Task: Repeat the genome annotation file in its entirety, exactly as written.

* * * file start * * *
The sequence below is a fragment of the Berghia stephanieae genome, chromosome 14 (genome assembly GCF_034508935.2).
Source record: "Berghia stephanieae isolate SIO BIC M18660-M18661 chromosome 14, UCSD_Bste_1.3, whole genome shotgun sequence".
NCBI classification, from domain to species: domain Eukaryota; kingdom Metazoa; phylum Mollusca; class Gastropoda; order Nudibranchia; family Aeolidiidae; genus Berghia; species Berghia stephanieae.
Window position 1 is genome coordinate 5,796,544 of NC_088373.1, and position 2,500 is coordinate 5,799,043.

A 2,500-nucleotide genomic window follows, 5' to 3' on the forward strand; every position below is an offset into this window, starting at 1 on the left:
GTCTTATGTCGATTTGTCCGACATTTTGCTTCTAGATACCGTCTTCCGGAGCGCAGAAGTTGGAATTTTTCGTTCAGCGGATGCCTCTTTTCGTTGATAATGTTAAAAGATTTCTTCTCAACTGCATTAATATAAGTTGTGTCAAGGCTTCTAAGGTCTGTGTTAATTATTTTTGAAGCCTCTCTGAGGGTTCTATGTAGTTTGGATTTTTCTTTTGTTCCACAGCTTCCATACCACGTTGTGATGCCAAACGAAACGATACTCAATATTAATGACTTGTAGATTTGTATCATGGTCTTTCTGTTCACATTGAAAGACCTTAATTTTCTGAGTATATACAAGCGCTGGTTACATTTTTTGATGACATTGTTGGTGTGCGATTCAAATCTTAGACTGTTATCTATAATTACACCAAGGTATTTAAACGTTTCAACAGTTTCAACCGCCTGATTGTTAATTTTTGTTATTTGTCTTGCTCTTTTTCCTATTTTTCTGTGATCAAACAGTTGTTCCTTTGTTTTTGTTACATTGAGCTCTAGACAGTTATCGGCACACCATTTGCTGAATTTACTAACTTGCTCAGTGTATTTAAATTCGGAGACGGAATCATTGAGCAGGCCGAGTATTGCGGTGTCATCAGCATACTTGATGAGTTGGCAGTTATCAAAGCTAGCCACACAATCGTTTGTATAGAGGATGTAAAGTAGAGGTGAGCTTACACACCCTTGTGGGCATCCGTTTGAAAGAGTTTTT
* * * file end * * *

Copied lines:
The sequence below is a fragment of the Berghia stephanieae genome, chromosome 14 (genome assembly GCF_034508935.2).
Source record: "Berghia stephanieae isolate SIO BIC M18660-M18661 chromosome 14, UCSD_Bste_1.3, whole genome shotgun sequence".
NCBI classification, from domain to species: domain Eukaryota; kingdom Metazoa; phylum Mollusca; class Gastropoda; order Nudibranchia; family Aeolidiidae; genus Berghia; species Berghia stephanieae.
Window position 1 is genome coordinate 5,796,544 of NC_088373.1, and position 2,500 is coordinate 5,799,043.

A 2,500-nucleotide genomic window follows, 5' to 3' on the forward strand; every position below is an offset into this window, starting at 1 on the left:
GTCTTATGTCGATTTGTCCGACATTTTGCTTCTAGATACCGTCTTCCGGAGCGCAGAAGTTGGAATTTTTCGTTCAGCGGATGCCTCTTTTCGTTGATAATGTTAAAAGATTTCTTCTCAACTGCATTAATATAAGTTGTGTCAAGGCTTCTAAGGTCTGTGTTAATTATTTTTGAAGCCTCTCTGAGGGTTCTATGTAGTTTGGATTTTTCTTTTGTTCCACAGCTTCCATACCACGTTGTGATGCCAAACGAAACGATACTCAATATTAATGACTTGTAGATTTGTATCATGGTCTTTCTGTTCACATTGAAAGACCTTAATTTTCTGAGTATATACAAGCGCTGGTTACATTTTTTGATGACATTGTTGGTGTGCGATTCAAATCTTAGACTGTTATCTATAATTACACCAAGGTATTTAAACGTTTCAACAGTTTCAACCGCCTGATTGTTAATTTTTGTTATTTGTCTTGCTCTTTTTCCTATTTTTCTGTGATCAAACAGTTGTTCCTTTGTTTTTGTTACATTGAGCTCTAGACAGTTATCGGCACACCATTTGCTGAATTTACTAACTTGCTCAGTGTATTTAAATTCGGAGACGGAATCATTGAGCAGGCCGAGTATTGCGGTGTCATCAGCATACTTGATGAGTTGGCAGTTATCAAAGCTAGCCACACAATCGTTTGTATAGAGGATGTAAAGTAGAGGTGAGCTTACACACCCTTGTGGGCATCCGTTTGAAAGAGTTTTT